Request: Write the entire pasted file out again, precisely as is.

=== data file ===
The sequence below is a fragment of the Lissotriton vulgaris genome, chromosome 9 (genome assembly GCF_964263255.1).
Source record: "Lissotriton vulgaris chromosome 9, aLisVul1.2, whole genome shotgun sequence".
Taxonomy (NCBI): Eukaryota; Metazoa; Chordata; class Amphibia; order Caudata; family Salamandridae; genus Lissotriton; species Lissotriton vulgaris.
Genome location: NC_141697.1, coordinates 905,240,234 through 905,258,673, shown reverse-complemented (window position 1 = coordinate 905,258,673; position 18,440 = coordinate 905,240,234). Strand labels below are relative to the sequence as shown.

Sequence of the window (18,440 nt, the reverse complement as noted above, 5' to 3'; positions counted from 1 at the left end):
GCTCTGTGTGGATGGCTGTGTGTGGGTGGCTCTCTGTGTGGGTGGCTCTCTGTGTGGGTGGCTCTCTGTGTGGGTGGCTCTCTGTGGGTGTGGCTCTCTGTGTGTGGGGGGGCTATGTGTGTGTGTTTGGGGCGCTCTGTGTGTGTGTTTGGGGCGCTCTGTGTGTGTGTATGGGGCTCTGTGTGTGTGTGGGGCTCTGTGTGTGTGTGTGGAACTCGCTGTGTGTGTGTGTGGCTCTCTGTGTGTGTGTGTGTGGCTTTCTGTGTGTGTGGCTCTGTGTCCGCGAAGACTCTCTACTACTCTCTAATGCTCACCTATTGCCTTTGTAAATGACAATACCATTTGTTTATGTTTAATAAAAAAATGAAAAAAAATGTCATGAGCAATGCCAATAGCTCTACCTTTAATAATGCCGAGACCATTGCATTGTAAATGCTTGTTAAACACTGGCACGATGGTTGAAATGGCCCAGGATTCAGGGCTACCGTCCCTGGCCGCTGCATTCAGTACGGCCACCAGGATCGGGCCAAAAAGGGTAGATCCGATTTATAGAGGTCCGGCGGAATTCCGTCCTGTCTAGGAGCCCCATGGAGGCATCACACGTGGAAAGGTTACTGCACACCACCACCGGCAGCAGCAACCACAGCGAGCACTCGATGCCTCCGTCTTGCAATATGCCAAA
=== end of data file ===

The sequence below is a fragment of the Lissotriton vulgaris genome, chromosome 9 (genome assembly GCF_964263255.1).
Source record: "Lissotriton vulgaris chromosome 9, aLisVul1.2, whole genome shotgun sequence".
Taxonomy (NCBI): Eukaryota; Metazoa; Chordata; class Amphibia; order Caudata; family Salamandridae; genus Lissotriton; species Lissotriton vulgaris.
Genome location: NC_141697.1, coordinates 905,240,234 through 905,258,673, shown reverse-complemented (window position 1 = coordinate 905,258,673; position 18,440 = coordinate 905,240,234). Strand labels below are relative to the sequence as shown.

Sequence of the window (18,440 nt, the reverse complement as noted above, 5' to 3'; positions counted from 1 at the left end):
GCTCTGTGTGGATGGCTGTGTGTGGGTGGCTCTCTGTGTGGGTGGCTCTCTGTGTGGGTGGCTCTCTGTGTGGGTGGCTCTCTGTGGGTGTGGCTCTCTGTGTGTGGGGGGGCTATGTGTGTGTGTTTGGGGCGCTCTGTGTGTGTGTTTGGGGCGCTCTGTGTGTGTGTATGGGGCTCTGTGTGTGTGTGGGGCTCTGTGTGTGTGTGTGGAACTCGCTGTGTGTGTGTGTGGCTCTCTGTGTGTGTGTGTGTGGCTTTCTGTGTGTGTGGCTCTGTGTCCGCGAAGACTCTCTACTACTCTCTAATGCTCACCTATTGCCTTTGTAAATGACAATACCATTTGTTTATGTTTAATAAAAAAATGAAAAAAAATGTCATGAGCAATGCCAATAGCTCTACCTTTAATAATGCCGAGACCATTGCATTGTAAATGCTTGTTAAACACTGGCACGATGGTTGAAATGGCCCAGGATTCAGGGCTACCGTCCCTGGCCGCTGCATTCAGTACGGCCACCAGGATCGGGCCAAAAAGGGTAGATCCGATTTATAGAGGTCCGGCGGAATTCCGTCCTGTCTAGGAGCCCCATGGAGGCATCACACGTGGAAAGGTTACTGCACACCACCACCGGCAGCAGCAACCACAGCGAGCACTCGATGCCTCCGTCTTGCAATATGCCAAA